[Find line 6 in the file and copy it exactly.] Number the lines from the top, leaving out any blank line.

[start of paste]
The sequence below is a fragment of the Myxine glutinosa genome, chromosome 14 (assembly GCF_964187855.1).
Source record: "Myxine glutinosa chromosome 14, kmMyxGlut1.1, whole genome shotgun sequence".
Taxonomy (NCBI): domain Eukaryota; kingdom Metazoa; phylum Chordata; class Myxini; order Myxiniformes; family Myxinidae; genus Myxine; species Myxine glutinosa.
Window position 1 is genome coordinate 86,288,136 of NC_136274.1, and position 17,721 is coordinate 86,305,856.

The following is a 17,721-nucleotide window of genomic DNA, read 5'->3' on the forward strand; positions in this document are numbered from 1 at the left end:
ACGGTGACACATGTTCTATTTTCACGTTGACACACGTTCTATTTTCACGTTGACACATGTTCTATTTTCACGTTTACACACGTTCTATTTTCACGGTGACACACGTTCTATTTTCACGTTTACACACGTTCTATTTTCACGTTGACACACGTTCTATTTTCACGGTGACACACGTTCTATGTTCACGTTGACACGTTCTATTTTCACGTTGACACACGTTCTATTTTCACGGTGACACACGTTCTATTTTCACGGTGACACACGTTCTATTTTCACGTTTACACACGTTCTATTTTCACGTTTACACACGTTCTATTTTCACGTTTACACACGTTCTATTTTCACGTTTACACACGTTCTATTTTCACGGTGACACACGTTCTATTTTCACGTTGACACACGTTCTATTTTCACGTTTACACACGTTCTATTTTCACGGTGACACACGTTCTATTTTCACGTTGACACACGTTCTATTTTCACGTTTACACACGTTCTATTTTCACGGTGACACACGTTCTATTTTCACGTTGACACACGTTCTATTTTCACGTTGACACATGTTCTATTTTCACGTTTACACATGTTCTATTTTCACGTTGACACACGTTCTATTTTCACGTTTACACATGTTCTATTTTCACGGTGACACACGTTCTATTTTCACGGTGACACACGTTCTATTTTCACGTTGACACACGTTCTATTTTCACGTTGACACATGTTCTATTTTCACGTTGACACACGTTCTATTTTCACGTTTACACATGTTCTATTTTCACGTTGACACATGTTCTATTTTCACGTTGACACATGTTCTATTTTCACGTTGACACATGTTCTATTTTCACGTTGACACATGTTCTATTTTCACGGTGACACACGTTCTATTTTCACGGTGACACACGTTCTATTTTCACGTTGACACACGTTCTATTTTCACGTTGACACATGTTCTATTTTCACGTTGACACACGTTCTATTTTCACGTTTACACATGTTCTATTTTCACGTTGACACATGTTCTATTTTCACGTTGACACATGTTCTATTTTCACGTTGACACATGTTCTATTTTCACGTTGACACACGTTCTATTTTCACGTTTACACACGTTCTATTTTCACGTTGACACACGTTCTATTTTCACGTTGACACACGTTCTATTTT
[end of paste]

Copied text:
ACGGTGACACATGTTCTATTTTCACGTTGACACACGTTCTATTTTCACGTTGACACATGTTCTATTTTCACGTTTACACACGTTCTATTTTCACGGTGACACACGTTCTATTTTCACGTTTACACACGTTCTATTTTCACGTTGACACACGTTCTATTTTCACGGTGACACACGTTCTATGTTCACGTTGACACGTTCTATTTTCACGTTGACACACGTTCTATTTTCACGGTGACACACGTTCTATTTTCACGGTGACACACGTTCTATTTTCACGTTTACACACGTTCTATTTTCACGTTTACACACGTTCTATTTTCACGTTTACACACGTTCTATTTTCACGTTTACACACGTTCTATTTTCACGGTGACACACGTTCTATTTTCACGTTGACACACGTTCTATTTTCACGTTTACACACGTTCTATTTTCACGGTGACACACGTTCTATTTTCACGTTGACACACGTTCTATTTTCACGTTTACACACGTTCTATTTTCACGGTGACACACGTTCTATTTTCACGTTGACACACGTTCTATTTTCACGTTGACACATGTTCTATTTTCACGTTTACACATGTTCTATTTTCACGTTGACACACGTTCTATTTTCACGTTTACACATGTTCTATTTTCACGGTGACACACGTTCTATTTTCACGGTGACACACGTTCTATTTTCACGTTGACACACGTTCTATTTTCACGTTGACACATGTTCTATTTTCACGTTGACACACGTTCTATTTTCACGTTTACACATGTTCTATTTTCACGTTGACACATGTTCTATTTTCACGTTGACACATGTTCTATTTTCACGTTGACACATGTTCTATTTTCACGTTGACACATGTTCTATTTTCACGGTGACACACGTTCTATTTTCACGGTGACACACGTTCTATTTTCACGTTGACACACGTTCTATTTTCACGTTGACACATGTTCTATTTTCACGTTGACACACGTTCTATTTTCACGTTTACACATGTTCTATTTTCACGTTGACACATGTTCTATTTTCACGTTGACACATGTTCTATTTTCACGTTGACACATGTTCTATTTTCACGTTGACACACGTTCTATTTTCACGTTTACACACGTTCTATTTTCACGTTGACACACGTTCTATTTTCACGTTGACACACGTTCTATTTT